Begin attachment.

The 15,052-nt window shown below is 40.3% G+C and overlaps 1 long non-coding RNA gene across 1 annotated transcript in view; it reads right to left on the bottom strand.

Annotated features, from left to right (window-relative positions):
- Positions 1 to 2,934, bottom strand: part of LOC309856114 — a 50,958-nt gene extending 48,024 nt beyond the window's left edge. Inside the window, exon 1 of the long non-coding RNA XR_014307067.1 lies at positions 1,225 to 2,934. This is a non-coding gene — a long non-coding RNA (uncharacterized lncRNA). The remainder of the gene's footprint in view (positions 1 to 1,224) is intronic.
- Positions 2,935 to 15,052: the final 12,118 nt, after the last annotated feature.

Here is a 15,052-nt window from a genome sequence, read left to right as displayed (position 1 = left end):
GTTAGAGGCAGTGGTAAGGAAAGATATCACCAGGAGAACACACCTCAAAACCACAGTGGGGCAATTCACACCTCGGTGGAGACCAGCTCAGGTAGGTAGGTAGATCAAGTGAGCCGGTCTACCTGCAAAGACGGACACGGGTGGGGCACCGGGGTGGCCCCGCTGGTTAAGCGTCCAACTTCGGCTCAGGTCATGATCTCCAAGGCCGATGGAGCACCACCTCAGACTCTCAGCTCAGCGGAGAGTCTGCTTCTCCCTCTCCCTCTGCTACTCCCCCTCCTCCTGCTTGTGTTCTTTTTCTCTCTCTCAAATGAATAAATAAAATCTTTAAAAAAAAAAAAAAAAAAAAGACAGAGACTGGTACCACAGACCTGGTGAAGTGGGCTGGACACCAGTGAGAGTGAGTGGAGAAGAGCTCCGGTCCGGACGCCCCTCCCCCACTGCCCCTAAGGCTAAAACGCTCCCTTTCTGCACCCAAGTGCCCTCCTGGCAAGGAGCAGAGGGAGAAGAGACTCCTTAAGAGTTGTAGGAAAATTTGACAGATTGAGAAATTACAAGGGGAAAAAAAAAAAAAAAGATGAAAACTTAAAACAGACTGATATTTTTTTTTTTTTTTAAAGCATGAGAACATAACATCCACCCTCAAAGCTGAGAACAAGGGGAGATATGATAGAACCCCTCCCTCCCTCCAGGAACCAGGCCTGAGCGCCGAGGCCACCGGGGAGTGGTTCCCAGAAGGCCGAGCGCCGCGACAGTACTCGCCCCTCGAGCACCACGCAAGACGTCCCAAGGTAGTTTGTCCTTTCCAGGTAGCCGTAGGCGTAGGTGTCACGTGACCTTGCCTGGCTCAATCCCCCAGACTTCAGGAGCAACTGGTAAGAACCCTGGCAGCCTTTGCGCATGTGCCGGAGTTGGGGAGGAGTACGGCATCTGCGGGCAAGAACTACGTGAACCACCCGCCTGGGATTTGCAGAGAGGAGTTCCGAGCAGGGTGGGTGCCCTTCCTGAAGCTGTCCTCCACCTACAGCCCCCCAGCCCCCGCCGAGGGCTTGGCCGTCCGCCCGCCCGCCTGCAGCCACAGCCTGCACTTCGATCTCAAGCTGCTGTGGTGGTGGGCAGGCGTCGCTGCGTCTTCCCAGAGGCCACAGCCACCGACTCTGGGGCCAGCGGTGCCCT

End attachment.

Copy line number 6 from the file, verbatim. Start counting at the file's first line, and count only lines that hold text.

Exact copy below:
GTTAGAGGCAGTGGTAAGGAAAGATATCACCAGGAGAACACACCTCAAAACCACAGTGGGGCAATTCACACCTCGGTGGAGACCAGCTCAGGTAGGTAGGTAGATCAAGTGAGCCGGTCTACCTGCAAAGACGGACACGGGTGGGGCACCGGGGTGGCCCCGCTGGTTAAGCGTCCAACTTCGGCTCAGGTCATGATCTCCAAGGCCGATGGAGCACCACCTCAGACTCTCAGCTCAGCGGAGAGTCTGCTTCTCCCTCTCCCTCTGCTACTCCCCCTCCTCCTGCTTGTGTTCTTTTTCTCTCTCTCAAATGAATAAATAAAATCTTTAAAAAAAAAAAAAAAAAAAAGACAGAGACTGGTACCACAGACCTGGTGAAGTGGGCTGGACACCAGTGAGAGTGAGTGGAGAAGAGCTCCGGTCCGGACGCCCCTCCCCCACTGCCCCTAAGGCTAAAACGCTCCCTTTCTGCACCCAAGTGCCCTCCTGGCAAGGAGCAGAGGGAGAAGAGACTCCTTAAGAGTTGTAGGAAAATTTGACAGATTGAGAAATTACAAGGGGAAAAAAAAAAAAAAAGATGAAAACTTAAAACAGACTGATATTTTTTTTTTTTTTTAAAGCATGAGAACATAACATCCACCCTCAAAGCTGAGAACAAGGGGAGATATGATAGAACCCCTCCCTCCCTCCAGGAACCAGGCCTGAGCGCCGAGGCCACCGGGGAGTGGTTCCCAGAAGGCCGAGCGCCGCGACAGTACTCGCCCCTCGAGCACCACGCAAGACGTCCCAAGGTAGTTTGTCCTTTCCAGGTAGCCGTAGGCGTAGGTGTCACGTGACCTTGCCTGGCTCAATCCCCCAGACTTCAGGAGCAACTGGTAAGAACCCTGGCAGCCTTTGCGCATGTGCCGGAGTTGGGGAGGAGTACGGCATCTGCGGGCAAGAACTACGTGAACCACCCGCCTGGGATTTGCAGAGAGGAGTTCCGAGCAGGGTGGGTGCCCTTCCTGAAGCTGTCCTCCACCTACAGCCCCCCAGCCCCCGCCGAGGGCTTGGCCGTCCGCCCGCCCGCCTGCAGCCACAGCCTGCACTTCGATCTCAAGCTGCTGTGGTGGTGGGCAGGCGTCGCTGCGTCTTCCCAGAGGCCACAGCCACCGACTCTGGGGCCAGCGGTGCCCT